1. Switch your lightbulbs
Lighting makes up to about 20% of a typical electricity bill. Old school light bulbs waste a whopping 95% of their energy, and use only 5% to create light.
A simple switch to LED lightbulbs can make a huge difference. LEDs give you a triple bonus, they save waste, lower your electricity bills and last up to twenty times longer.
We've written loads more on lighting here.
2. Shop for A-rated appliances
An energy rating is a quick way of knowing how efficient an appliance is. Bear these in mind when shopping for white goods. The lowest rating is G and the highest is A+++. In shops they'll be colour coded, but online you may have to dig around in the product description.
- Washer dryers: They can be rated up to A+++.
- Washing machines: Since 2014, to follow EU rules, all washing machines are rated A or better.
- Tumble dryers: These use a lot of energy, costing around ~£100 yearly. A+++ models are pricey (~£599 - ~£1,899) but if you can afford anything from A upwards, it's worth the investment.
- Dishwashers: Back in the day, it was more efficient to wash up but now you can load that dishwasher, guilt free. High rated models often use less water and heat than you would.
- Fridges and freezers: Since 2012, these have to be rated A+ or better. If you bought before this, it might be worth replacing‚ the energy savings will pay for the cost in a few years.
3. Insulate your roof
A third of your home's heat is lost through the roof. But you can put a lid on it by insulating your loft. It's effective for decades and cheaper than you'd think. Read more about insulating your roof, what it costs and how much it could save you right here.
4. Think about double or triple glazing
Double or triple-glazed windows aren't cheap, but they pay off.
You'll hear chat about "U-values" in the glazing world. A U-value measures how much heat gets through a window, the lower the number, the less heat lost. Single pane glass has a value of 5, double glazed a value of around 1.4, and triple glazed a value of 0.7.
Double or triple glazing can save you from ~£30 - ~£120 per year so in the long term, you'll feel the benefits. It could also raise the value of your home, and appeal to buyers if you want to sell.
5. Upgrade your boiler
An old boiler can operate at less than 60% efficiency. It wastes the rest of the energy on running itself.
Almost all modern boilers are "condensing". They take any heat that an old boiler would have otherwise wasted, and use it to pre-heat their heating system instead. Out of the box, they're over 90% efficient (if installed correctly). Read more about the different types of boilers and how to install yours right.
6. Put reflectors behind your radiators
When you turn the heating on, lots of the energy is actually lost through the wall and to the street outside. Radiator reflectors are the answer.
These thin sheets of foil sit between the radiator and the wall, pushing up to 95% of the heat wastage back into the room. They're cheap and easy to fit, all you'll need is a pair of scissors and a measuring tape.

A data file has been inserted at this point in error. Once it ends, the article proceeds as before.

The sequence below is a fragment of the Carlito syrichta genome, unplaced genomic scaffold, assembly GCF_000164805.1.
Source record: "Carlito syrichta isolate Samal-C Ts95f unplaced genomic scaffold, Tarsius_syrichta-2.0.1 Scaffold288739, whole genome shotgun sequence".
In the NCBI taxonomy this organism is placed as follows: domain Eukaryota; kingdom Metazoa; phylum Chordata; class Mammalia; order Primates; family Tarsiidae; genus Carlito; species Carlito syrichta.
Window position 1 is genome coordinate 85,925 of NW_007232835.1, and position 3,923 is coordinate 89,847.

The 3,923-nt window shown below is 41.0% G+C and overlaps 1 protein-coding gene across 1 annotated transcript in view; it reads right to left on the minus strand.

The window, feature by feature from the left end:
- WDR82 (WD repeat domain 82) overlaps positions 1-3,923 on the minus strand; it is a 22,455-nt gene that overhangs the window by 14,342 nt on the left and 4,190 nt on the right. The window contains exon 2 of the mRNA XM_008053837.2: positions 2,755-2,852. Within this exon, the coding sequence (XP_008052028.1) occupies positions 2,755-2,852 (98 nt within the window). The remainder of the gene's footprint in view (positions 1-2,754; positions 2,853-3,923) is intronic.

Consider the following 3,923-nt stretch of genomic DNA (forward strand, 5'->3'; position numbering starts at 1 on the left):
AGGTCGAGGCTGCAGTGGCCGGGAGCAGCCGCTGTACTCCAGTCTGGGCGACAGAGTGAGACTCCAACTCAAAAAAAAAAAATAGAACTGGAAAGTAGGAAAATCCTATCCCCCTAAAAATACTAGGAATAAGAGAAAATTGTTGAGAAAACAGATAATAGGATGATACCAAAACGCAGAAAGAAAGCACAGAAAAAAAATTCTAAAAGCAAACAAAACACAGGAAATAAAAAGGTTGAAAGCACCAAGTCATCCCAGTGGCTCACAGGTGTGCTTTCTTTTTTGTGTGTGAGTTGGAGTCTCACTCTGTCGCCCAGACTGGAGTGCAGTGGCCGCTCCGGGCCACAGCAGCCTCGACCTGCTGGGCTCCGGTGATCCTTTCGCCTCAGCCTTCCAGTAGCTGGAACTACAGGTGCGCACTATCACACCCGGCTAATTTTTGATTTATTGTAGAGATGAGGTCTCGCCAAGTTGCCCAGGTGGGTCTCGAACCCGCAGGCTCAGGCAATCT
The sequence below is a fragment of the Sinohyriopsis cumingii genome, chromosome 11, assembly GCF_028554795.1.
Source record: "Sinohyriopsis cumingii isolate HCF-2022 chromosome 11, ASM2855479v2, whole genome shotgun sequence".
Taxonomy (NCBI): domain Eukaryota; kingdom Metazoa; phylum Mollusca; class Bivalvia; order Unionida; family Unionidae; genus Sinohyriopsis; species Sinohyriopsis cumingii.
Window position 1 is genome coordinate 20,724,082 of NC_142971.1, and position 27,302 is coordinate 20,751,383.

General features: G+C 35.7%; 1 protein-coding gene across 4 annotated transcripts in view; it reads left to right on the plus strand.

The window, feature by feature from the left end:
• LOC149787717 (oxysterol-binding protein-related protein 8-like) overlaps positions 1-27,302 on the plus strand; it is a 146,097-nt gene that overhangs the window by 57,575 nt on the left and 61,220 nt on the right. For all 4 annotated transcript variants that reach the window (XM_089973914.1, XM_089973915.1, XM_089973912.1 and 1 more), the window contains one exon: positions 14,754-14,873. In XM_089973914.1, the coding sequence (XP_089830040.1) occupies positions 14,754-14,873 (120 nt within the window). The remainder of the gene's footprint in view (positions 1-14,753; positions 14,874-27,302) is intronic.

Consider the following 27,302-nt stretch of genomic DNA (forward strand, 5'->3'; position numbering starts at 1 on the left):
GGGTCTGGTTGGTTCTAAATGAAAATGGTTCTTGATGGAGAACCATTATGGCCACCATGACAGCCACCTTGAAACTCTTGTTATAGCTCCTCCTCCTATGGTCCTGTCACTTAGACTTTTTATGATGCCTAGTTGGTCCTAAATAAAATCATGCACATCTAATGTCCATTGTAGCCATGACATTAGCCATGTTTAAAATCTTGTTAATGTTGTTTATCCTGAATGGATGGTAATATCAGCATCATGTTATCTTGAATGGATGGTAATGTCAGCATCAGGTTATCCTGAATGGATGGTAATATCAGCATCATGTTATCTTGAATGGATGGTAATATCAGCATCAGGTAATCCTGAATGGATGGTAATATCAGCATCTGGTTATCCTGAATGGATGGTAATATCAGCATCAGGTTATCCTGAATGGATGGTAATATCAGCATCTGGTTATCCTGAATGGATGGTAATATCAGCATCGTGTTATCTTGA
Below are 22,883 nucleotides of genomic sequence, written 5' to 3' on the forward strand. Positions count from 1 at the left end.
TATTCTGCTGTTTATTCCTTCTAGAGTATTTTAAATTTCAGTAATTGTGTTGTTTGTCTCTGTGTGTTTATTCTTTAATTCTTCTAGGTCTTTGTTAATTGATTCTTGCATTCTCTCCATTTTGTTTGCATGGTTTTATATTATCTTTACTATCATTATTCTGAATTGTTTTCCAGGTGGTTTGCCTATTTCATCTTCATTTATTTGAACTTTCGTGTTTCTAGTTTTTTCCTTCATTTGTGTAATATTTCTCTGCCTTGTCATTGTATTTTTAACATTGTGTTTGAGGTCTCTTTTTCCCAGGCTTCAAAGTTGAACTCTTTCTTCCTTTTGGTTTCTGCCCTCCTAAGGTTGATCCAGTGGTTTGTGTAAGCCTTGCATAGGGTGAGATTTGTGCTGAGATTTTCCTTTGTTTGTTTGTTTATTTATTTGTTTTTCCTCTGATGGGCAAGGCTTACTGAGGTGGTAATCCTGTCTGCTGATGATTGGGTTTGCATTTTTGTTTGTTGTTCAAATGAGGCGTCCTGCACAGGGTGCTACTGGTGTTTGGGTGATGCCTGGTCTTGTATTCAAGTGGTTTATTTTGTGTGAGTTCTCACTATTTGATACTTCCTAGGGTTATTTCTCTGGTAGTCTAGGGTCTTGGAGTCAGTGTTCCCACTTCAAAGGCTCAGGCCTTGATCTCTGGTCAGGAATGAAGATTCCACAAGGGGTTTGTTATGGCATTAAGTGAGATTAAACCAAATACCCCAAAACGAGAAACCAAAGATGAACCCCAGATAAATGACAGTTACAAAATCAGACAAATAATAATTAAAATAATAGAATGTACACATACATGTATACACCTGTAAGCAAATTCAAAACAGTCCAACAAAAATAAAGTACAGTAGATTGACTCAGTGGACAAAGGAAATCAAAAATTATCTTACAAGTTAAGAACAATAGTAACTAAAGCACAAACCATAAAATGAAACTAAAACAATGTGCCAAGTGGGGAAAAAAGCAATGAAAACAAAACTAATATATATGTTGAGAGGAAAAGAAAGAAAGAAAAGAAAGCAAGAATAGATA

7. Get a smart thermostat
We've all seen the adverts, but does a smart thermostat really help save energy? The short answer is yes, if you actually use it.
Smart thermostats let you control your heating from your phone, whether you're out and about or lounging in bed. Some estimate your savings, others let you know when you hit an energy-efficient temperature.
For people who aren't savvy on their phones or will forget to use it, there won't be much benefit. But stay on top of it and you'll reduce your energy usage by around 30%. Price-wise, the leading brands cost between ~£150 - ~£280, and you might have to pay for installation too.
8. Upgrade your taps and shower heads
We all agree there's nothing worse than a naff shower or weak tap, but they might also be pouring energy down the drain, literally.
Shower heads are all about flow, the number of gallons they deliver per minute (gpm). Only a few years back, shower heads were delivering up to 8 gpm but the latest low flow options deliver only 1.6 gpm, it'll still feel great and save you a bucket-load of water.
Tap aerators are cheap and don't look like much, but deserve more credit than you'd think. For less than ~£10, this tiny addition to the end of your tap is an easy way to save energy at home. They increase pressure and reduce the flow by up to 10 litres per minute.
9. Insulate the walls
About 33% of heat escapes through the external walls of a home. There are different ways to insulate depending on whether you have cavity walls or solid walls.
- Cavity walls: These are made up of two layers with a gap between them. Since the 1920s, walls were built this way to stop rainwater leaking into homes. If you have these kinds of walls, you can fill that gap with insulation.
- Solid walls: As you've probably guessed, solid walls don't have that gap. This is typical in older buildings and means you have to place your insulation on the outside or inside of the walls.
Read more about the process, cost and potential savings of wall insulation.
10. Grab some smart power strips
As much as 16% of energy used by household electronics is consumed when they're switched off. You heard that right, we live in an age where "off" doesn't mean "off". This wastage is known as "phantom" or "vampire" loads and can cost you as much as ~£86 every year.
Enter the smart power strip. It looks like an extension lead but cleverly stops power to devices when they aren't in use. You can set them to turn off at certain times, when your electronics are inactive, via remote switches or following the lead of a "master" device (if this one's off, power stops to all the others). They generally cost less than ~£30, so this green option is a no-brainer.